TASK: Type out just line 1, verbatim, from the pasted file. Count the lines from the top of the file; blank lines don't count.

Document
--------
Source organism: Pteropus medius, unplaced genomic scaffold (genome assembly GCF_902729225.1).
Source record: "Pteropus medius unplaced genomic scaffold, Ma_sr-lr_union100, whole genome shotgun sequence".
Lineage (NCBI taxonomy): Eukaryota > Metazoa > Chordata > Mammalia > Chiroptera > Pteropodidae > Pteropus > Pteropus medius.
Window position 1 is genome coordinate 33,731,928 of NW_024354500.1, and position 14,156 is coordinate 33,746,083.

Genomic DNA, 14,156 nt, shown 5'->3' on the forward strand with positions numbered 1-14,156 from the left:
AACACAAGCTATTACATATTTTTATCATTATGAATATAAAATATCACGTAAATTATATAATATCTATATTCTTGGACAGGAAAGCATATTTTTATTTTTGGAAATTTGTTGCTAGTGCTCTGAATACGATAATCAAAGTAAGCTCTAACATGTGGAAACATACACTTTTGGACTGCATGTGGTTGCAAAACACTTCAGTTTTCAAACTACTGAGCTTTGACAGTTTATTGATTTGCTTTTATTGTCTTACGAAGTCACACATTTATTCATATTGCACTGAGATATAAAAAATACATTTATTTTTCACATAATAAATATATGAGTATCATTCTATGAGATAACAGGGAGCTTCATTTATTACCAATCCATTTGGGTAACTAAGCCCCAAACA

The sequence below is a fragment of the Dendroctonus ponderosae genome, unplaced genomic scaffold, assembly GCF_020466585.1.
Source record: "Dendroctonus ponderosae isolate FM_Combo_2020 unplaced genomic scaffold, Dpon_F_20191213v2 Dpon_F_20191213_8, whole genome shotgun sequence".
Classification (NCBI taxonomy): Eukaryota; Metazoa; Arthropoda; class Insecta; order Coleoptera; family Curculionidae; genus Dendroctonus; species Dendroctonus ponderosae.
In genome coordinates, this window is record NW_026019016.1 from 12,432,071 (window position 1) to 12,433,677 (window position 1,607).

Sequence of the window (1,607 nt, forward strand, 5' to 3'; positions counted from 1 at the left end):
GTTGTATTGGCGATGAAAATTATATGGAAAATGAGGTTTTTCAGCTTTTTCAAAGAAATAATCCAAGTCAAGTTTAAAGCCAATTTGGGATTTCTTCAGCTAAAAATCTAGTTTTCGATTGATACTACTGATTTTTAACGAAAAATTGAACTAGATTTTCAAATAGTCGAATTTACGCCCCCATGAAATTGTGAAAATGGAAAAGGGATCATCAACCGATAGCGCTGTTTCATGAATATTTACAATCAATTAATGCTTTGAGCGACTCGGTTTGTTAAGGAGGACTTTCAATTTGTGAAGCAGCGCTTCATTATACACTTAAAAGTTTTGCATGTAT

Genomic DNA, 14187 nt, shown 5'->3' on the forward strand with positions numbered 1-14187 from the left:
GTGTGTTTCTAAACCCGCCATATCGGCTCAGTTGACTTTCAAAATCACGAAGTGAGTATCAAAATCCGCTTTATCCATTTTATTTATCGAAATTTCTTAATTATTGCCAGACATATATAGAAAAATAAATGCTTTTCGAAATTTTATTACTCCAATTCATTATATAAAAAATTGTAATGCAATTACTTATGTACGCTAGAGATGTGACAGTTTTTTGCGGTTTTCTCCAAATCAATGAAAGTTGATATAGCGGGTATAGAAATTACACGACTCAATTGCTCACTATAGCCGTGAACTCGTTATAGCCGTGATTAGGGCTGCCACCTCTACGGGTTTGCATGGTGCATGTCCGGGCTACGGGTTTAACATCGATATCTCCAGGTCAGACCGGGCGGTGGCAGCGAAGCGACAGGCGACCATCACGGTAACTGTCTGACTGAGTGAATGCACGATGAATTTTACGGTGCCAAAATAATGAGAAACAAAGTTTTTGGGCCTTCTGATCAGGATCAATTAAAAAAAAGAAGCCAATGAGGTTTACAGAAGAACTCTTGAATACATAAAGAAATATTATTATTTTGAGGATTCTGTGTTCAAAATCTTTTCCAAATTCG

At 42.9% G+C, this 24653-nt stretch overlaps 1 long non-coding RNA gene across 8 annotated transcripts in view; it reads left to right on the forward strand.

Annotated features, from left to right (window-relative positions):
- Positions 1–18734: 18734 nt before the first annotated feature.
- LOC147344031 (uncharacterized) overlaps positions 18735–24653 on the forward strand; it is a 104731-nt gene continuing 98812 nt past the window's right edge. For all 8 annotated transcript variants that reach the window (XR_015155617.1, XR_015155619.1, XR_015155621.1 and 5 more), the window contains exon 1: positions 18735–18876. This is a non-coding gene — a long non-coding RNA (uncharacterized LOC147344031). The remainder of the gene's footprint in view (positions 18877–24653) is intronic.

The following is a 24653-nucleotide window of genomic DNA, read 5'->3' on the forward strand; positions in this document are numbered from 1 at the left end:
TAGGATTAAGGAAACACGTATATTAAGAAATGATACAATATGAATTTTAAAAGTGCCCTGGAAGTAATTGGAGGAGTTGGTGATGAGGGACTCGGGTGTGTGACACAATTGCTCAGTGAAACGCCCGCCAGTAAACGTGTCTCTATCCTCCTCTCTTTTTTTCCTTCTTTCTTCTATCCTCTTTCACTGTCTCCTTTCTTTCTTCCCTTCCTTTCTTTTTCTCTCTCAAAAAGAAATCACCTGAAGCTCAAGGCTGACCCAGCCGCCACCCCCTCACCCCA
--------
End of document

Source organism: Pteropus medius, unplaced genomic scaffold (genome assembly GCF_902729225.1).